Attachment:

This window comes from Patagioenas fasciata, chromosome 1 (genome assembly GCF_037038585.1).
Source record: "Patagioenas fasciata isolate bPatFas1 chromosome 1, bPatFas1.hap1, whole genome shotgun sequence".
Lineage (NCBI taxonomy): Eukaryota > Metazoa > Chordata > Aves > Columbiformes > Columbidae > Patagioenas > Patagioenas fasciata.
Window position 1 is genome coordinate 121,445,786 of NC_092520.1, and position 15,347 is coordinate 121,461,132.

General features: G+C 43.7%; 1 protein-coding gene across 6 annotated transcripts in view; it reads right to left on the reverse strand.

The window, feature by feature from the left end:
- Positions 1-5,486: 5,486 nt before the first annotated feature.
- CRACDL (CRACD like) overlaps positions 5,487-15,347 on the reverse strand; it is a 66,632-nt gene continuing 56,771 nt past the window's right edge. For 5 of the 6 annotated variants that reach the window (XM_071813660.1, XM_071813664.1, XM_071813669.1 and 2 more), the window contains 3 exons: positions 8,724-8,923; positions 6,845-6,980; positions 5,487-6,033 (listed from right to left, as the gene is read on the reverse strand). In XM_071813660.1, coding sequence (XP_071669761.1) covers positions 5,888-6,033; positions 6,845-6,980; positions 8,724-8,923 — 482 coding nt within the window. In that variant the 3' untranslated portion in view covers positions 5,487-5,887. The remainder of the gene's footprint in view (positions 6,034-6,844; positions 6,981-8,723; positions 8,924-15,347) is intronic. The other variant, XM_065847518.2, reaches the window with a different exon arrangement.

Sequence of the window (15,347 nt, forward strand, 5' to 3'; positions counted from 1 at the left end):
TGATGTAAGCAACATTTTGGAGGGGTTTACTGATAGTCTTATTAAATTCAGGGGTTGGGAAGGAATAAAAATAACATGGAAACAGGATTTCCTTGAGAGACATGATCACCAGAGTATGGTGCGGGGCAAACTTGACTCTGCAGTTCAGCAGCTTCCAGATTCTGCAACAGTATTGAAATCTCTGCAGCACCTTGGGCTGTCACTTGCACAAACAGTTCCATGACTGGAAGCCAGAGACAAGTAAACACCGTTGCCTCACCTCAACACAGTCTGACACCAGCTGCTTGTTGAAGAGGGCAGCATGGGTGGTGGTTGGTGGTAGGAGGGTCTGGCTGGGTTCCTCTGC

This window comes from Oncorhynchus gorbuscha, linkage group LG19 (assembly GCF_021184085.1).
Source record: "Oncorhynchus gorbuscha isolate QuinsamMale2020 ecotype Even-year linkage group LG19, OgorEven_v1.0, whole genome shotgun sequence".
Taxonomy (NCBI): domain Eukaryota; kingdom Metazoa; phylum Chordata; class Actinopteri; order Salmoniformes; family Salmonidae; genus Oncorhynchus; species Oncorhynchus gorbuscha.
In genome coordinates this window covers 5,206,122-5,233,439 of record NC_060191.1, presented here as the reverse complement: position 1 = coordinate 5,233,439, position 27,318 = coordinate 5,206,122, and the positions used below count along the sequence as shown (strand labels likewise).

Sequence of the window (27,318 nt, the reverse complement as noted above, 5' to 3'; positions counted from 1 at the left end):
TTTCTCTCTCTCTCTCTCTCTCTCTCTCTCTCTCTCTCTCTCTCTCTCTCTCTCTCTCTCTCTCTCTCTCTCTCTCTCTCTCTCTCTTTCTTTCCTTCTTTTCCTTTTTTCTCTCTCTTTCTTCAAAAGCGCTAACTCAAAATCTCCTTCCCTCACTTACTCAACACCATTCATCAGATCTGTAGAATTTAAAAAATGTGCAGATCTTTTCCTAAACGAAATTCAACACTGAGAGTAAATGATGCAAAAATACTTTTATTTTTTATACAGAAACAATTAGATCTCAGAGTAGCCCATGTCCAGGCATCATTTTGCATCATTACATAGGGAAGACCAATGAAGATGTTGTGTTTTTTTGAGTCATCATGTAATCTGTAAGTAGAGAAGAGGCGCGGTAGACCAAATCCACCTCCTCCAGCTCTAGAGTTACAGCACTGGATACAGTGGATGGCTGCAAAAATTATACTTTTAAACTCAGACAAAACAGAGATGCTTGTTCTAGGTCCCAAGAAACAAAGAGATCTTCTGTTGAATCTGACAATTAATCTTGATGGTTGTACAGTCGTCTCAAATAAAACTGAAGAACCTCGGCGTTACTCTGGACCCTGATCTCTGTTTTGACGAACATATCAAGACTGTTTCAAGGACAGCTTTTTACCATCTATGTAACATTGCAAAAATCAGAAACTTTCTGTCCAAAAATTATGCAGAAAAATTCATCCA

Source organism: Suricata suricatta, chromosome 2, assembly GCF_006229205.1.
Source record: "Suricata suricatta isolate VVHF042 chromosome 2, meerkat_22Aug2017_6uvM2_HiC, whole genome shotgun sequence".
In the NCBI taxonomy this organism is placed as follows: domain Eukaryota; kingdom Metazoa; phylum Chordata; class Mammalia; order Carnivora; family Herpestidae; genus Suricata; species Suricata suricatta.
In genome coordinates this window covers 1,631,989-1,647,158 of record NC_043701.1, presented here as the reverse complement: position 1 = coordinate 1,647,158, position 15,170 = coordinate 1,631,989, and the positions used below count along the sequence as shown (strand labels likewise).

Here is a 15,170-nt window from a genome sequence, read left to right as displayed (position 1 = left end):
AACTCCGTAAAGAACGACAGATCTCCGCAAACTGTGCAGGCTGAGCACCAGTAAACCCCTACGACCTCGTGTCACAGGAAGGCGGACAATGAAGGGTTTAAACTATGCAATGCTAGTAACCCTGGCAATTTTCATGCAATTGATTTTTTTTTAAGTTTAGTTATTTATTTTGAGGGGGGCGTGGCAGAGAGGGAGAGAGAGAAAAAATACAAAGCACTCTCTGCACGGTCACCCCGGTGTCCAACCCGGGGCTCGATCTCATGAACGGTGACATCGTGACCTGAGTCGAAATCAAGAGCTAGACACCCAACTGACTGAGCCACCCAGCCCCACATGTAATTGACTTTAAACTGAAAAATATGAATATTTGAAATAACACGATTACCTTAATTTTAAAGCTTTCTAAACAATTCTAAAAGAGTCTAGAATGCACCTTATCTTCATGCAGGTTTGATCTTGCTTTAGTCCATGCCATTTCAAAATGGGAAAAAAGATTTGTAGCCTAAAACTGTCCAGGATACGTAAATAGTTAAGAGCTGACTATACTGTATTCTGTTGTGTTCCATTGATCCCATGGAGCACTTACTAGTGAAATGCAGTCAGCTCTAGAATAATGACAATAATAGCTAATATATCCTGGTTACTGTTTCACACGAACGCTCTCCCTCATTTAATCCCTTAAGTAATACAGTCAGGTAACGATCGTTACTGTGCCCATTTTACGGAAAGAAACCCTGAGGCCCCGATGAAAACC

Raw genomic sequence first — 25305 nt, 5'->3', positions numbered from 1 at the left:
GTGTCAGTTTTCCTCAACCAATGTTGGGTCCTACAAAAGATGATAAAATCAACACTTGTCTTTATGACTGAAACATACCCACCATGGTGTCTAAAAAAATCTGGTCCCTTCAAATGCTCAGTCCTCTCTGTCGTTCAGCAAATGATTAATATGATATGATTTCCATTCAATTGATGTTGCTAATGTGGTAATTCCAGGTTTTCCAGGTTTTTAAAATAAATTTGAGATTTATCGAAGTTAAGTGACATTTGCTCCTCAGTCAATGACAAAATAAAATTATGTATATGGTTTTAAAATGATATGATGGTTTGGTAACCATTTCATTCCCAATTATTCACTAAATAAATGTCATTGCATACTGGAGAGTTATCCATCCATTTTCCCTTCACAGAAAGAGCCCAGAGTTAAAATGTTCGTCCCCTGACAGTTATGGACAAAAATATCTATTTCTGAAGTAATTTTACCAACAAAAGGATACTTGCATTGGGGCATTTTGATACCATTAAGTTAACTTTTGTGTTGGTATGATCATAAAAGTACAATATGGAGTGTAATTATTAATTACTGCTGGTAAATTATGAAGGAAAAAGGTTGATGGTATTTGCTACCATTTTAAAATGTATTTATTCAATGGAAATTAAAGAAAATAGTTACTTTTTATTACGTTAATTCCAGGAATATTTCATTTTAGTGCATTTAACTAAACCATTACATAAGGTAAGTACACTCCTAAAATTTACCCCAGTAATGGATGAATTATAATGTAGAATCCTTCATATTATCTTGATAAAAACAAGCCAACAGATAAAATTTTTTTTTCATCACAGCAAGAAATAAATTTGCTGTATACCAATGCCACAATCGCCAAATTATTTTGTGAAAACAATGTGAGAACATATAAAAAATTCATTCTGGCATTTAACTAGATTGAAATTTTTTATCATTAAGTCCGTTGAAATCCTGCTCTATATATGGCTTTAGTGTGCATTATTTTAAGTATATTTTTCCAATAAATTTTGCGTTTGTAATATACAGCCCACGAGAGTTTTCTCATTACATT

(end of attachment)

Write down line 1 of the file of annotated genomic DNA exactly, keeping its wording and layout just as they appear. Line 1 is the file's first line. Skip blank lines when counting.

This window comes from Patagioenas fasciata, chromosome 1 (genome assembly GCF_037038585.1).